Tuesday, September 23, 2014

Aronofsky's Noah

I just finally got around to watching Noah, the sloshy epic starring Russel Crowe and directed by Darren Aronofsky.

It's about that Noah of course, the one with the Ark and the Flood and the affinity for Armenia.


They survive the flood. But, given that you exist, you probably knew that already. Read on if you're not afraid of lesser spoilers.

ET Kill Home

It had never occurred to me that Russel Crowe would have to build the whole stupid Ark by himself. Well, with the help of the womenfolk and Russel Brand, who plays his son Shim or Sham or whatever. The other son is Ham, though in fairness Logan Lerman as Ham probably hams it up less than any other character, human or beast.

So, provided by his grandfather Hannibal with a magic bean that instantly sprouts an entire forest, and thus an ample supply of wood, Noah Crowe seeks to build a very large barge.

But he's in a hurry, the rain's coming, the Ark is Really Really Big! What to do?

Why, enlist the help of giant many-armed barnacle-like Extraterrestrial Lumberjacks!

These also come in handy when, later on, Noah needs to repel a full-scale attack by the armies of Ray Winstone, the Representative of the Line of Cain and also the sole actor to be having any fun in this cash-colored deluge.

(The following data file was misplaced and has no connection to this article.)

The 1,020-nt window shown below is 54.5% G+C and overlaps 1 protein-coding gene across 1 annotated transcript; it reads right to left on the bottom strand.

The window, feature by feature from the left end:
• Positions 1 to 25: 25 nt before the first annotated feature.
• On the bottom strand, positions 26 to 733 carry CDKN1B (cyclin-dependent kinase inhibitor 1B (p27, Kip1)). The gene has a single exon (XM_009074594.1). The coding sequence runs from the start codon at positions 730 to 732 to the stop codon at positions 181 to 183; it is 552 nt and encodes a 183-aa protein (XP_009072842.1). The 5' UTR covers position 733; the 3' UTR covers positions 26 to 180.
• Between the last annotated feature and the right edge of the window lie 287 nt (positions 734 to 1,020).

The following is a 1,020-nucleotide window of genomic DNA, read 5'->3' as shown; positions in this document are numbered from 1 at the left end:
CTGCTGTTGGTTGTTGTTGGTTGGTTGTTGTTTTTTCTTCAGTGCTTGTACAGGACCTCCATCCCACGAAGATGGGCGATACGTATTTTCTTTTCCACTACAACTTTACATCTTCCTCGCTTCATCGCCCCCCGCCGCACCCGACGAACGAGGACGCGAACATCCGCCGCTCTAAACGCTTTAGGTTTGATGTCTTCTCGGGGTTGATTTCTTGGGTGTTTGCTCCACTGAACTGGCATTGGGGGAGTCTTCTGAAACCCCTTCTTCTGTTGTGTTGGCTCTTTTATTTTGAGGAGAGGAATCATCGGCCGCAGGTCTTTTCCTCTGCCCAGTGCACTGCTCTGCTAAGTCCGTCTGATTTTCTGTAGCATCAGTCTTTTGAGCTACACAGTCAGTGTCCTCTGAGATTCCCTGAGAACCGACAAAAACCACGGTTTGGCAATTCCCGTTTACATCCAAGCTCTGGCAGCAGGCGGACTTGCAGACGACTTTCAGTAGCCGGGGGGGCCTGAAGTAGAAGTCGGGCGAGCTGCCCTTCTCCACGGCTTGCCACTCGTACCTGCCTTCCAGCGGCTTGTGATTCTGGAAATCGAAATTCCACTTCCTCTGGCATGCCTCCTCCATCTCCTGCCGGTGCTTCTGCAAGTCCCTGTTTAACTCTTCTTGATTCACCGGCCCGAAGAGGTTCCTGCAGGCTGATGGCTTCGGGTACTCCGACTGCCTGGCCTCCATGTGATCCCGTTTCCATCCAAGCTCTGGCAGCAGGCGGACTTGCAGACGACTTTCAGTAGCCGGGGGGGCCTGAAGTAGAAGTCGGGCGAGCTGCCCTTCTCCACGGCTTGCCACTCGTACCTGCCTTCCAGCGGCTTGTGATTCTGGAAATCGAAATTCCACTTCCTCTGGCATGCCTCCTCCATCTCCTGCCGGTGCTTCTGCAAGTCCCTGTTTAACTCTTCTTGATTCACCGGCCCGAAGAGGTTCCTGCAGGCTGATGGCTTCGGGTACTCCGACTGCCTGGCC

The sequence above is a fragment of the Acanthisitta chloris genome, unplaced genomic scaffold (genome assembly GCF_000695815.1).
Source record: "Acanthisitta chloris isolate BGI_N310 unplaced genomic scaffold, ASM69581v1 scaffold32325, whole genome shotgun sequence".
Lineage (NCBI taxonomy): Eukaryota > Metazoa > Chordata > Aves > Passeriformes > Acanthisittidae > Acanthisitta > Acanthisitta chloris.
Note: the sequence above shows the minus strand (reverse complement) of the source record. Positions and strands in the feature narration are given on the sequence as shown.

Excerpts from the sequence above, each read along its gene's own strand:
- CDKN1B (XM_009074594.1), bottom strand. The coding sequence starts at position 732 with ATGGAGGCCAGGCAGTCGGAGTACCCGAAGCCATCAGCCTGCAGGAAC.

The ET Giants casually murder hundreds of humans before they realize that Death is Martyrdom, and when killed they will be beamed up to Heaven (thank you Scotty!). At that point they enthusiastically murder thousands of humans until the last ET Giant performs a sort of ritual rock-and-roll suicide and Noah is left to kill a few stragglers himself before the ship launches.

Redemptive Violence and the Rule of Man

This isn't the first time Noah turns a Gladiator trick. Throughout the movie we are repeatedly shown this self-appointed paragon of morality mood-swing his way into a murderous, but in the moment probably more or less justified rage.

Sooner or later it had to catch up to him. After all, he's spent almost as much energy as those ET Lumberjacks on a project that can only be described as genocide.

When he proposes that All Humans Must Die, including his own family (though on their own schedule), he comes close to losing his one remaining bond to Creation other than his sycophantic following of an imaginary, lunatic Creator: the love of his family.

When he proposes to murder his son's newborn twins, and only through his own weakness fails to make good on the promise, he does in fact more or less permanently lose that love.

Except he doesn't really. After hitting the bottle for a while on good old Ararat, everybody except Ham forgives him.

So here we have Noah: World's Greatest Asshole; mass murderer and negligent manslaughterer (womanslaughterer, at least); slow-motion suicidal genocidaire; self-loathing God-playing arbiter of life and death, dispensing a reprieve but only that for the family that sacrificed everything to go along with his crazy scheme. And yet they follow him as if he were G-d H-ms-lf, because in the given scheme of things that's what the Patriarch is.

A Christian Movie?

So this got me thinking. This movie is very casual about the mass murder taking place, as if it were in fact a divine action (we are expected to trust the ET Giants on that point). But it appears to condemn the overall violence and brutality leading up to the genocide itself, and also Noah's infanticidal machinations.